11 12 2015

The coming irrelevance of oil

Independently of the outcome of the Paris Climate Change summit, big oil and coal have started an irreversible decline, facing the competition from renewable energies and an increasing political pressure to de-carbonize our societies. This changes completely the game and eliminates the incentive to reduce supply to get higher prices. In stead, the rush is now to exploit the oil and gas before it is too late. Who comes too late, loses. So OPEC has lost its power for good, and there is no chance it will get it back again.

This is fundamentally changing the international power relations, a process we already can see the beginning of, where wealthy oil-producing countries are facing an uncertain future. And a relentless battle for market shares ensues.

Let us take a look at the main changes that will take place:

1. Coal is king, but also the first loser

This may sound strange as coal is the second most important fuel in the world (30% of all energy consumption in 2012), and also the cheapest. But as it is also the most polluting (45% of CO2 emissions), the first step to de-carbonize is to get off coal. The biggest producer of coal is China (46% of total world production), followed by the US (11%), India (8%) and the European Union (7%). China seems now to be determined to get off coal. The country has an ambitious programme of changing to other energy sources (hydropower, nuclear, natural gas, renewable energy) and coal consumption has already started falling. Who will suffer most are the big coal exporters: Indonesia, Australia, Russia, USA, Colombia and South Africa. And just think about all these nice coal reserves, which will have to stay underground for ever! Their value just evaporated!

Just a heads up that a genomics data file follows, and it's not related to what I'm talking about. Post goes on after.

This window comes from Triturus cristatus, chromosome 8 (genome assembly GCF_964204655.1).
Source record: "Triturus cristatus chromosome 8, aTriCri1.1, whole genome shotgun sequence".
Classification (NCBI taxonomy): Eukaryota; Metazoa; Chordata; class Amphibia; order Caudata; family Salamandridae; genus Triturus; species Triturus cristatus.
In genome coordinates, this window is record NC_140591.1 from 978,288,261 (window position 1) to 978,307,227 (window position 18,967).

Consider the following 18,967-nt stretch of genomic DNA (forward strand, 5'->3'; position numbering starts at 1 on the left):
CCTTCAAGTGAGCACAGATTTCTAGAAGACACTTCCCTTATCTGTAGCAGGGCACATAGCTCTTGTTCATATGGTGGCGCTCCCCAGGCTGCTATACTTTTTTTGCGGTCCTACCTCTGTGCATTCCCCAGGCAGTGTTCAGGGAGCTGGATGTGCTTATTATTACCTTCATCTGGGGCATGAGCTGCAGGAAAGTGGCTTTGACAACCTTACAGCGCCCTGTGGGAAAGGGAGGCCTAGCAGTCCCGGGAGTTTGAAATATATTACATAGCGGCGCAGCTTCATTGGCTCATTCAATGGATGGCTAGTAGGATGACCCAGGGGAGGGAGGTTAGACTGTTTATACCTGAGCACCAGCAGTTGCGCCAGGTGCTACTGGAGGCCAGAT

2. The cost of producing oil will ultimately decide who will get the market share

Oil is where the battle is just now. Oil prices are now below 40 USD and there is presently an oversupply of oil, as a result of investment decisions taken 5-10 years ago. Oil is expensive to store, and the world storage facilities are almost full, so in the short run oil prices may fall further. But in the longer run they will have to go up again as the oil price ultimately depends on the cost of production of the most expensive producer still on the market. So the short-run game is to see, who will leave the market first or reduce production. In the short run, what matters are not the investments made in the past, but the marginal cost of going on pumping oil, and generally these costs seem to be low, independently of whether it is a high- or low-cost producer. Exceptions are the Canadian oil-sands (high operational costs) and the US shale-oil (continuous drilling is necessary). So these should be the first to suffer. However, it also depends on the financial capacity to hold out in a price-war, as heavily indebted companies (and countries) may be the first to crash.

In the medium run all the high cost producer will lose out: Canadian oil-sands, US shale-oil, Arctic oil and deep-water oil.